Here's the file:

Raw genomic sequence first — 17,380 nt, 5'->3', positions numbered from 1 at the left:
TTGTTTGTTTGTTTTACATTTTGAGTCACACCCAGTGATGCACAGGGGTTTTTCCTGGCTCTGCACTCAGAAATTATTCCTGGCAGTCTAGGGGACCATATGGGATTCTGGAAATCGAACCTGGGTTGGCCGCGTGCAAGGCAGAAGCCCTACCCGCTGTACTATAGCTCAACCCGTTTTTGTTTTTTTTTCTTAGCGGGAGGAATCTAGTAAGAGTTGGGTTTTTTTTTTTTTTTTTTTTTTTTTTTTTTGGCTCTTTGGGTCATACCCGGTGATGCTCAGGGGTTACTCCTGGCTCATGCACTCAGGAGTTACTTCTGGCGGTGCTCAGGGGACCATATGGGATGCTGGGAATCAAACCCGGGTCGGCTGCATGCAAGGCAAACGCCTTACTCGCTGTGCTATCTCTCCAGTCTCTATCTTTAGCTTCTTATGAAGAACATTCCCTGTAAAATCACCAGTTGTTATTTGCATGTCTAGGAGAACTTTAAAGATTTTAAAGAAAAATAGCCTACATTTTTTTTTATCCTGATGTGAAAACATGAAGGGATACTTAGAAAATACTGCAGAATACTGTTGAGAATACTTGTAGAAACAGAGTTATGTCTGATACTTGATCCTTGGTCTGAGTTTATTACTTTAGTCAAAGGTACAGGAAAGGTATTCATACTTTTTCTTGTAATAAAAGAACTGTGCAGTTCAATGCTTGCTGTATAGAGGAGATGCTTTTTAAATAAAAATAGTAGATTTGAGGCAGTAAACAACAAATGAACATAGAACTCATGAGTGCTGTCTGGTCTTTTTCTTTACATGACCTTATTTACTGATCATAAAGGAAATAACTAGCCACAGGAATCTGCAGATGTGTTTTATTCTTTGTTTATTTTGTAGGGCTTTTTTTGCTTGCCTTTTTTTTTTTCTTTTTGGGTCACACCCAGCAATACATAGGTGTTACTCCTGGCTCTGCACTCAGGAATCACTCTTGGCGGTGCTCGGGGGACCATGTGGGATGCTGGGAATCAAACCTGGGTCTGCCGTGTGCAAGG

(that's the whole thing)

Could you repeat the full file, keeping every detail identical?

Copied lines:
Raw genomic sequence first — 17,380 nt, 5'->3', positions numbered from 1 at the left:
TTGTTTGTTTGTTTTACATTTTGAGTCACACCCAGTGATGCACAGGGGTTTTTCCTGGCTCTGCACTCAGAAATTATTCCTGGCAGTCTAGGGGACCATATGGGATTCTGGAAATCGAACCTGGGTTGGCCGCGTGCAAGGCAGAAGCCCTACCCGCTGTACTATAGCTCAACCCGTTTTTGTTTTTTTTTCTTAGCGGGAGGAATCTAGTAAGAGTTGGGTTTTTTTTTTTTTTTTTTTTTTTTTTTTTTGGCTCTTTGGGTCATACCCGGTGATGCTCAGGGGTTACTCCTGGCTCATGCACTCAGGAGTTACTTCTGGCGGTGCTCAGGGGACCATATGGGATGCTGGGAATCAAACCCGGGTCGGCTGCATGCAAGGCAAACGCCTTACTCGCTGTGCTATCTCTCCAGTCTCTATCTTTAGCTTCTTATGAAGAACATTCCCTGTAAAATCACCAGTTGTTATTTGCATGTCTAGGAGAACTTTAAAGATTTTAAAGAAAAATAGCCTACATTTTTTTTTATCCTGATGTGAAAACATGAAGGGATACTTAGAAAATACTGCAGAATACTGTTGAGAATACTTGTAGAAACAGAGTTATGTCTGATACTTGATCCTTGGTCTGAGTTTATTACTTTAGTCAAAGGTACAGGAAAGGTATTCATACTTTTTCTTGTAATAAAAGAACTGTGCAGTTCAATGCTTGCTGTATAGAGGAGATGCTTTTTAAATAAAAATAGTAGATTTGAGGCAGTAAACAACAAATGAACATAGAACTCATGAGTGCTGTCTGGTCTTTTTCTTTACATGACCTTATTTACTGATCATAAAGGAAATAACTAGCCACAGGAATCTGCAGATGTGTTTTATTCTTTGTTTATTTTGTAGGGCTTTTTTTGCTTGCCTTTTTTTTTTTCTTTTTGGGTCACACCCAGCAATACATAGGTGTTACTCCTGGCTCTGCACTCAGGAATCACTCTTGGCGGTGCTCGGGGGACCATGTGGGATGCTGGGAATCAAACCTGGGTCTGCCGTGTGCAAGG